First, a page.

• First, the Court indicated that it will not rubber stamp consensual removals from the roll without being satisfied it is appropriate and giving reasons. That is because the reasons need to be recorded in case of an application in the future for readmission to the profession: The Prothonotary of the Supreme Court of New South Wales v McCaffery [2004] NSWCA 470 at [12] per McColl JA (with whom Sheller JA and Beazley JA agreed) and cases there cited; Bridges v Law Society of New South Wales [1983] 2 NSWLR 361; The Prothonotary of the Supreme Court of New South Wales v Ritchard (NSW Court of Appeal, 31 July 1987, unreported); New South Wales Bar Association v Cummins [2001] NSWCA 284, 52 NSWLR 279 at [24] per Spigelman CJ (with whom Mason P and Handley JA agreed); The Prothonotary of the Supreme Court of New South Wales v Sukkar [2007] NSWCA 341 at [18] to [20].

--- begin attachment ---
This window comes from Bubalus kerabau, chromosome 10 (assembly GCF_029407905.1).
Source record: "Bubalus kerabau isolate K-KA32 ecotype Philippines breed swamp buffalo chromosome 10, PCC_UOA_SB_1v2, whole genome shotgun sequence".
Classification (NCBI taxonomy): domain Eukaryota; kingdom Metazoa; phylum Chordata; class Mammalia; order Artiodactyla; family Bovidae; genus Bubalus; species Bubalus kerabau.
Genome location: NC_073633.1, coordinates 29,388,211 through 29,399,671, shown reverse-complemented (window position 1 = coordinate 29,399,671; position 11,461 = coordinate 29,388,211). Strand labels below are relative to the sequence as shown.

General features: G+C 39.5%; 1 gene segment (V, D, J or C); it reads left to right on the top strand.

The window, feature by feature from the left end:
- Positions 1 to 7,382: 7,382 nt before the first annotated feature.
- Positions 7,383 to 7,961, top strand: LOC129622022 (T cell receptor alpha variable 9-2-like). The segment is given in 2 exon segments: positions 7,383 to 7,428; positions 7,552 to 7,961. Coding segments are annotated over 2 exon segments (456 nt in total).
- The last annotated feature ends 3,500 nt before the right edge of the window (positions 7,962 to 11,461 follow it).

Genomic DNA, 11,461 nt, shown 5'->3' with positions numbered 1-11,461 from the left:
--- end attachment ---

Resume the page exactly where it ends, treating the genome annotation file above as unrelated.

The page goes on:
• Second, the Bar Council wanted findings as to conduct by the QC which went further than what had been established in the criminal trial. They wanted to establish that between being sprung and the execution of a search warrant on his chambers and home a couple of days later, the QC had disposed of the F drive or put it beyond the reach of the search warrant. To have done so with intent would have constituted the crime of tampering with evidence. The significance of the F drive was that it was apparent from an examination of the computer that it contained files with names redolent of child pornography.